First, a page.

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Medical futility is commonly encountered in small animal clinical practice

Nathan W. Peterson DVM, DACVECC1,2, J. Wesley Boyd MD, PhD2,3, and Lisa Moses VMD, DACVIM (SAIM)2,4,5
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  • 1 Department of Clinical Sciences, College of Veterinary Medicine, Cornell University, Ithaca, NY
  • | 2 Center for Bioethics, Harvard Medical School, Boston, MA
  • | 3 Psychiatry and Medical Ethics, Baylor College of Medicine, Houston, TX
  • | 4 Faculty of Medicine, Case Western Reserve University, Cleveland, OH
  • | 5 Interdisciplinary Center for Bioethics, Yale University, New Haven, CT

Abstract

OBJECTIVE

To document veterinarians’ perceptions and understanding of medical futility and determine the frequency with which medical futility occurs in small animal practice.

SAMPLE

477 veterinarians in small animal general and specialty veterinary practice.

PROCEDURES

A cross-sectional study was performed with a 25-question, web-based, confidential, anonymous survey distributed through various professional veterinary specialty associations.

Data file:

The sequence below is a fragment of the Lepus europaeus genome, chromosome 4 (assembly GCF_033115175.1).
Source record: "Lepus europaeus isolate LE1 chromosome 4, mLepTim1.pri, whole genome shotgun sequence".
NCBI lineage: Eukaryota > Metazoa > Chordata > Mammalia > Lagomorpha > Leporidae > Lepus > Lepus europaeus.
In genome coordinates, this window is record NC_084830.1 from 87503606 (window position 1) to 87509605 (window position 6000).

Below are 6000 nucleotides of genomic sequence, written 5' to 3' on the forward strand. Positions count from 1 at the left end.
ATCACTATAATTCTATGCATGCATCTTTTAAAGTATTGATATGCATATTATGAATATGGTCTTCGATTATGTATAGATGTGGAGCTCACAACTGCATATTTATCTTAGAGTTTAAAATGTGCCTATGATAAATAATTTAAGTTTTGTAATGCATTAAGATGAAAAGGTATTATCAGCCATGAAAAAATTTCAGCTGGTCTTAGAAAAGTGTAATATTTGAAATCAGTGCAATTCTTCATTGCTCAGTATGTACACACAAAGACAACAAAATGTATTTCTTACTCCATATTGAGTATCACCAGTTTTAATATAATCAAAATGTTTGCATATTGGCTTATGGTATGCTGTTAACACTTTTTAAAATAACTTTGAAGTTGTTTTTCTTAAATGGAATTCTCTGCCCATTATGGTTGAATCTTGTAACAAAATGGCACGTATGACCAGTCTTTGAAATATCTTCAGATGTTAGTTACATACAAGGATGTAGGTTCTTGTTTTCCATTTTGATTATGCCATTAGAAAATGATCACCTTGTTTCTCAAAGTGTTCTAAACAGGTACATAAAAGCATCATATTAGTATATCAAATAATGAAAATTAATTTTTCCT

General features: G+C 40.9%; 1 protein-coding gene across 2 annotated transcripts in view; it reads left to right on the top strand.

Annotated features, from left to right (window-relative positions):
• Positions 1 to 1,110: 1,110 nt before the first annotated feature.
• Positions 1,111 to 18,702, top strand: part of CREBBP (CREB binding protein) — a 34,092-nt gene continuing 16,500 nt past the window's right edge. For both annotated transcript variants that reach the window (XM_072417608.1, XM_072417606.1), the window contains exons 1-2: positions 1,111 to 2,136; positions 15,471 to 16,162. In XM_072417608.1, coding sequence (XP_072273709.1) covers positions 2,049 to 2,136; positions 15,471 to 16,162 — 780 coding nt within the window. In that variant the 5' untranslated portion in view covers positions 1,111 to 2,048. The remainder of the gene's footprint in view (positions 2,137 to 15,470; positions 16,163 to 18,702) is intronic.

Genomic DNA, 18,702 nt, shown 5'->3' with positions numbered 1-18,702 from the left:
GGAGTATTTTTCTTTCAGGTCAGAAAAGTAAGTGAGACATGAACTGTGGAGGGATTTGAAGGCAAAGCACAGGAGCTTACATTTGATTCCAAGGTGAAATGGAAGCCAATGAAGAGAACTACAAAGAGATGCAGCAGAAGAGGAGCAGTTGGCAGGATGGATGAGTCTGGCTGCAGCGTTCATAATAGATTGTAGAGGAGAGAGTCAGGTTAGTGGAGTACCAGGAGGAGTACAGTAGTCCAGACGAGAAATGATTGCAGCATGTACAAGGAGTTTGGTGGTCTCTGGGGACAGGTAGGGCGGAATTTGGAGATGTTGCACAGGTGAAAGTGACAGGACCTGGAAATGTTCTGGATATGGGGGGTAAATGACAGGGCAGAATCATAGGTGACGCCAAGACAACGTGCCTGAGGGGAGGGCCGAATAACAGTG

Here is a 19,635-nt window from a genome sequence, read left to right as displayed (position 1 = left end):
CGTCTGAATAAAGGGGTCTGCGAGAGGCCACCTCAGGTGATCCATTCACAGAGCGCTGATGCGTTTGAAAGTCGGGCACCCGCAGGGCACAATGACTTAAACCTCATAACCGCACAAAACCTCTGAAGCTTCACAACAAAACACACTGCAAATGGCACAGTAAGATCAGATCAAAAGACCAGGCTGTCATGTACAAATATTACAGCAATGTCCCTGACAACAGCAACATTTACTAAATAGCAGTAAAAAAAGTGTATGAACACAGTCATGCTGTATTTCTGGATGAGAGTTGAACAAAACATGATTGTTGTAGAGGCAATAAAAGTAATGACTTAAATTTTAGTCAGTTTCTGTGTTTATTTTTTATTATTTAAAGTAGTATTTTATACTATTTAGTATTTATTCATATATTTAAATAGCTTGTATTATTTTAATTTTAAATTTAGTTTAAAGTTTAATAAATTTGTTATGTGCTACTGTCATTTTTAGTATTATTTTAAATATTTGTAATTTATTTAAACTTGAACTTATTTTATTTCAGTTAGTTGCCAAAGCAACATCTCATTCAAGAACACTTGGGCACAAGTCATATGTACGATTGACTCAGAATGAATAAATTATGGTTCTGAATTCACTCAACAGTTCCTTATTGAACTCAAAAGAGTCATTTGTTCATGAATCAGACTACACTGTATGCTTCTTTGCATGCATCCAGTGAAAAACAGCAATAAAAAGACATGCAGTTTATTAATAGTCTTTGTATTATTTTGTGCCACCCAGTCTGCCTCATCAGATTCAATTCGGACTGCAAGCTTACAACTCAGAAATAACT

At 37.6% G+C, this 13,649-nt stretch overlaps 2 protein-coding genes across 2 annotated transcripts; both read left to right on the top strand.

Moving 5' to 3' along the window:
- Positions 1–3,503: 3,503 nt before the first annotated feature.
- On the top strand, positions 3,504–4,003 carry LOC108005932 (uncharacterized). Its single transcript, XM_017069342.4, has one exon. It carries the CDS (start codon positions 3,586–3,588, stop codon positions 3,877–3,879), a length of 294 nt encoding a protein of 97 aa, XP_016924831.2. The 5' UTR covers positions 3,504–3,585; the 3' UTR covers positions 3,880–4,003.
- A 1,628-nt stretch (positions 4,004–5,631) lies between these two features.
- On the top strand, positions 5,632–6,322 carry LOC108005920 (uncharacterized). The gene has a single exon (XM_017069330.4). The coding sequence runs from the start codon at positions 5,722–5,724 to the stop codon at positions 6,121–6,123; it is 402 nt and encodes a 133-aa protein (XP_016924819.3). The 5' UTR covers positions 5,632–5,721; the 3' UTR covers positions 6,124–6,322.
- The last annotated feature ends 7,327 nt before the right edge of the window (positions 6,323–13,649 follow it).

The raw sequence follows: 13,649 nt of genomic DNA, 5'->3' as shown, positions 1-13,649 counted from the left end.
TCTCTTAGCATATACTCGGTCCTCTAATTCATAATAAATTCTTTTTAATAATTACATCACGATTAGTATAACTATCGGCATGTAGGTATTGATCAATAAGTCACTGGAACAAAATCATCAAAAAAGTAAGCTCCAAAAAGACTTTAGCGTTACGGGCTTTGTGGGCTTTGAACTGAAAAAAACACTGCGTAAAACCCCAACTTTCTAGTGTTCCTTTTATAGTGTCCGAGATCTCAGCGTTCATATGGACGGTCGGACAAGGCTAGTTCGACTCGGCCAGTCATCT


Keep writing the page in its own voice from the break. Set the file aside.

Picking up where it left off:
RESULTS

Nearly all respondents (469/474 [99.0%]) believed that futile care occurs in veterinary medicine, and 42.4% (201/474) felt it occurred commonly (> 6 times/y). A similar percentage (471/475 [99.2%]) reported encountering futile care within their careers, and 85.0% (402/476) reported encountering it within the past year. A majority (293/477 [61.4%]) reported witnessing futile care occurring in both inpatient and outpatient settings. Most respondents disagreed or strongly disagreed (320/463 [69.1%]) with a statement that providing futile care is always wrong, and only 38 (8.2%) agreed or strongly agreed. Over 70% (329/464 [70.9%]) of respondents agreed that there are situations in which provision of futile care is appropriate.

CLINICAL RELEVANCE

The importance of reaching a consensus definition for medical futility in veterinary medicine is evident given the frequency with which such care is being provided. Most small animal specialist veterinarians will encounter futile care, and the establishment of an ethical framework to navigate questions surrounding medical futility may help reduce moral distress.

Contributor Notes

Corresponding author: Dr. Peterson (nwp26@cornell.edu)